You can also think about bonuses and benefits you can offer to employees which can often be a strong enticement for new hires. Many companies are now looking at offering discounts for gym membership if they don’t have their own gym on site or offering healthier food in the cafeteria.
The key to work-life balance is keeping things social in and out of the workplace. Encouraging employee social interactions can help to create a friendlier work environment that can easily spill over into employees lives outside of work as well. For businesses, improving social factors in the workplace can also mean better collaboration for workplace projects, driving both creativity and efficiency.
One of the easiest ways to improve this aspect of work is to use various social platforms such as internal social networks or messengers as well as forums. This creates online spaces for employees from across the entire business to interact and build both their formal and informal networks. Have a single online platform is also a good way to promote social events at work such as networking evenings or out of work activities.
It’s no secret that development and progression is important in the workplace. Many employees choose to leave or stay based on the opportunities for career development within the company but learning and development is also vital for our own wellbeing. Without goals and a focus, many can feel lost and directionless which can lead us to feel unmotivated and tired at work.
It’s important that employers make sure there are courses and learning opportunities in place and accessible such as via a Learning Management System. An LMS can also be used to promote courses on wellbeing itself, teaching managers and colleagues to look out for signs of fatigue, how to reduce stress and even tackling the stigma of mental health.
Rewarding employees is also a good way to show them that you care and provides another opportunity to promote workplace wellbeing. Instead of focusing on monetary rewards like bonuses, think about other ways to reward employees to help improve their work-life balance such as awarding extra annual leave days or activity days.
When it comes to wellbeing it’s important to lead by example. Rather than just telling everyone the benefits of health and wellbeing practices, create a formal wellbeing guide and implement the practices at work from the top down. This should include the types of benefits you plan to include as part of your wellbeing packages such as gym passes, as well as a risk assessment to assess health and wellbeing in the workplace. Health and safety concerns such as screen glare, ergonomic desk equipment and encouraging standing exercising during the day are all part of wellbeing.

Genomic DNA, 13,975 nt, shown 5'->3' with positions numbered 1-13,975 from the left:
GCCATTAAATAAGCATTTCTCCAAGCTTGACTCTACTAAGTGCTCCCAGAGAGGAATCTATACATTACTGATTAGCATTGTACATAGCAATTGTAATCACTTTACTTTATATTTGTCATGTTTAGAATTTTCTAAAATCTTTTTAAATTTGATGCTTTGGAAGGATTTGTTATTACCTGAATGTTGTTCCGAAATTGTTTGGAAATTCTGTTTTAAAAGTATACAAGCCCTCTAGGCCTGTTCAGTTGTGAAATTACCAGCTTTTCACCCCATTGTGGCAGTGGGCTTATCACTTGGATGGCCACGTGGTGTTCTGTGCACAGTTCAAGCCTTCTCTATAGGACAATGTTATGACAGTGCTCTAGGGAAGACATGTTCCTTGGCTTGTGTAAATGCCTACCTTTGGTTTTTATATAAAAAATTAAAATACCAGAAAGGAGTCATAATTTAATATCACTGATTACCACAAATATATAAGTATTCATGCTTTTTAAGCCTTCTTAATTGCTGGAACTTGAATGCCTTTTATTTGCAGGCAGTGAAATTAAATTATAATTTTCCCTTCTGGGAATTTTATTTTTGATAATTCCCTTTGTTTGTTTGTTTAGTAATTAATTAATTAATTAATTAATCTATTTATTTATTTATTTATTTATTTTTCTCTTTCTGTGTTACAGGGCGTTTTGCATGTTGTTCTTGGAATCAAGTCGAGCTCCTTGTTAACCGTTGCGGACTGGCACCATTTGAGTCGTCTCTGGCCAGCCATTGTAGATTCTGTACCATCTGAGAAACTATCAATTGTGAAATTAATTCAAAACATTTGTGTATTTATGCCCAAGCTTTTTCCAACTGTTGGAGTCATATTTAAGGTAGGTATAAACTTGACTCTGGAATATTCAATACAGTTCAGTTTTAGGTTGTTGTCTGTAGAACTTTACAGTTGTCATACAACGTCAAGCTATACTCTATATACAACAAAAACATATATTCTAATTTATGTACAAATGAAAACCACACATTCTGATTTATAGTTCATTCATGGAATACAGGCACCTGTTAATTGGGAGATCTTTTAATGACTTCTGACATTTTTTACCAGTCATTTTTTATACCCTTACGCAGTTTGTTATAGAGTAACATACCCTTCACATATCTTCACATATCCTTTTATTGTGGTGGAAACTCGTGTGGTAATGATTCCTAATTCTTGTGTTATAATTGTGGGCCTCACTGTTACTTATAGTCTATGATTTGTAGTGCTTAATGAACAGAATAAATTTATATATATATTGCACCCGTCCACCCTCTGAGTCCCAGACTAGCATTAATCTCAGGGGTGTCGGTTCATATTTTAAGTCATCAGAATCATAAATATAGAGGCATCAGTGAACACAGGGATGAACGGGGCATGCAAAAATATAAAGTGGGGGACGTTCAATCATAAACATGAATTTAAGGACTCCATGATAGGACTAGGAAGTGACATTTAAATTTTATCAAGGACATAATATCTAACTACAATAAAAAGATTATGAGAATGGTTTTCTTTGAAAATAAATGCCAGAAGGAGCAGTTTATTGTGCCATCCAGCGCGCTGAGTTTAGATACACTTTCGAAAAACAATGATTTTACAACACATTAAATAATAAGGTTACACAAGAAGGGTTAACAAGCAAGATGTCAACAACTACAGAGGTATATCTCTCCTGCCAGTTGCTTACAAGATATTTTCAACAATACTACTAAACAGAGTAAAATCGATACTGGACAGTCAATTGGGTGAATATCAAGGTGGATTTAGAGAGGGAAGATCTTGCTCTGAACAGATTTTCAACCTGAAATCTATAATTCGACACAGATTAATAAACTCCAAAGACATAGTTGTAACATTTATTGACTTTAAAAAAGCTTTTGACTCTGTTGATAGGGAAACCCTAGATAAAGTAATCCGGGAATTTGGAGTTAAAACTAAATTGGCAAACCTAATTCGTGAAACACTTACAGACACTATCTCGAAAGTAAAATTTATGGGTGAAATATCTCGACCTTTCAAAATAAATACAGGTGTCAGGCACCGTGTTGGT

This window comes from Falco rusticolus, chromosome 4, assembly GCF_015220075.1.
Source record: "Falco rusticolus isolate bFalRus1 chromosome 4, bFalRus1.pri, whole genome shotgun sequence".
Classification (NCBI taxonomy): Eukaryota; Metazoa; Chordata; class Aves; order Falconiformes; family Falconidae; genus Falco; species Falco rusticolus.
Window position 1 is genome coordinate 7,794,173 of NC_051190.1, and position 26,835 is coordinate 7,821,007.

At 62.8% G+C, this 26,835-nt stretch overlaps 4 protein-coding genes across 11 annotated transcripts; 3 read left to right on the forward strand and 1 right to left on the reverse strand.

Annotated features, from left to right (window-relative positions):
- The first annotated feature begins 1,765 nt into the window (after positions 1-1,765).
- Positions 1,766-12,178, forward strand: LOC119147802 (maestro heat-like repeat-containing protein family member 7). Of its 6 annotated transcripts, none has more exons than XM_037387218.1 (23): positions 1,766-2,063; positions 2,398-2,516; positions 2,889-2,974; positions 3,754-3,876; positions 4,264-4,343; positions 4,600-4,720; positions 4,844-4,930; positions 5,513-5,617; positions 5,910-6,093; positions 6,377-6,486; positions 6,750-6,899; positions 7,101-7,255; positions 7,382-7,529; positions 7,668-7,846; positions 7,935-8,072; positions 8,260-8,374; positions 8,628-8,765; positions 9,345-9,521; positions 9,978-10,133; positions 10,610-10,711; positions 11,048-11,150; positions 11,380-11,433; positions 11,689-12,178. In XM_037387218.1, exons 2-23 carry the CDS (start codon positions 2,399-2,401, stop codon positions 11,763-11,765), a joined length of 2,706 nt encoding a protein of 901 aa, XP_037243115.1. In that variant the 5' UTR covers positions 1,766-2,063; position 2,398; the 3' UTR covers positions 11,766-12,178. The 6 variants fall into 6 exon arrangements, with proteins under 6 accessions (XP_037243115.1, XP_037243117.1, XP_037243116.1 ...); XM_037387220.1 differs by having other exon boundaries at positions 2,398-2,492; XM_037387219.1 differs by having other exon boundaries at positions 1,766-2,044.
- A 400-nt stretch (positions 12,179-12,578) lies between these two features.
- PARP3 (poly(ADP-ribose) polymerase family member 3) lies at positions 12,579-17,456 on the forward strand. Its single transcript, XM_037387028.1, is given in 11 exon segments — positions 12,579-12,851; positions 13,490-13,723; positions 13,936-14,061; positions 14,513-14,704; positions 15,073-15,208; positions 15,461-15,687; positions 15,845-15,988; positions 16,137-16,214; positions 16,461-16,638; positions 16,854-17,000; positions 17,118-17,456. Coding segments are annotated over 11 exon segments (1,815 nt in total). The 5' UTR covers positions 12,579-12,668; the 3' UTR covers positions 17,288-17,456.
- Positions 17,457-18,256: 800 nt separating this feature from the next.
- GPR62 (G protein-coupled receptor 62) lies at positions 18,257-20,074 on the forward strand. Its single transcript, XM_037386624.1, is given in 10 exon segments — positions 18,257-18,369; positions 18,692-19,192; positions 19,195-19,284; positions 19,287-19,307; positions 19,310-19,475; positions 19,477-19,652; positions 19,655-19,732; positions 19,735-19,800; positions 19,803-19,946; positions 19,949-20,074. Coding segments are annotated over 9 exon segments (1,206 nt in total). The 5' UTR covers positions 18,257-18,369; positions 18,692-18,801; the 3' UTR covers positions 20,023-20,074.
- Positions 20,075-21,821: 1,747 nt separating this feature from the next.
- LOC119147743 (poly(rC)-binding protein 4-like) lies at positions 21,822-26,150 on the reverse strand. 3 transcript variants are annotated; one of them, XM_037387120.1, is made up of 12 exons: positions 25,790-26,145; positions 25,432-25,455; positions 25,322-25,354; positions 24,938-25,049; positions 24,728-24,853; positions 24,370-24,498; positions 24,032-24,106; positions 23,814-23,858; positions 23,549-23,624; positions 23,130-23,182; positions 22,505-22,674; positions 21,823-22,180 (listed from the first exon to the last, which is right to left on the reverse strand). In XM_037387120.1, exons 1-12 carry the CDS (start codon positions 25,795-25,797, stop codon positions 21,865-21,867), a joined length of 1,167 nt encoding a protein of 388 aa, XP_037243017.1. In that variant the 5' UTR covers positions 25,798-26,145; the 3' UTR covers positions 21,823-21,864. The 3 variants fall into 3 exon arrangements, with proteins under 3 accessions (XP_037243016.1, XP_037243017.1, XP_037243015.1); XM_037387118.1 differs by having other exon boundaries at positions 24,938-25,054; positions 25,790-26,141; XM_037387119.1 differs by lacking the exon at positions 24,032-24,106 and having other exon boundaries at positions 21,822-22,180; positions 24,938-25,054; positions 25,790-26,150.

You can even introduce wellbeing as part of your KPIs and give both managers and employees wellbeing targets to meet to help promote behavioural change. This could be ensuring employees are taking the right amount of break time or utilising some of the benefits and wellbeing activities available in the workplace.
After implementing wellbeing into all aspects of the workplace the next challenge is measuring their success. Having a robust HR management system, particularly one with a focus on wellbeing such as Success Factors Work-Life, is key to tracking and using data associated with wellbeing practices. This type of system can provide the tools to survey and measure employees to gauge qualitative measurements such as satisfaction at work along with more quantitative results such as engagement for courses, activities and other practices put in place.
Based on these measurements and the success of your wellbeing schemes, you can then adjust your strategy to improve future wellbeing. Invest more into the activities that inspire the most engagement and improve or scrap the ones that don’t to make the most of your budget and keep wellbeing profitable for your business. Want to know more about nurturing a culture of wellbeing in your workplace? Contact us today to find out how the Success Factors suite, including Success Factors Work-Life, can help your business.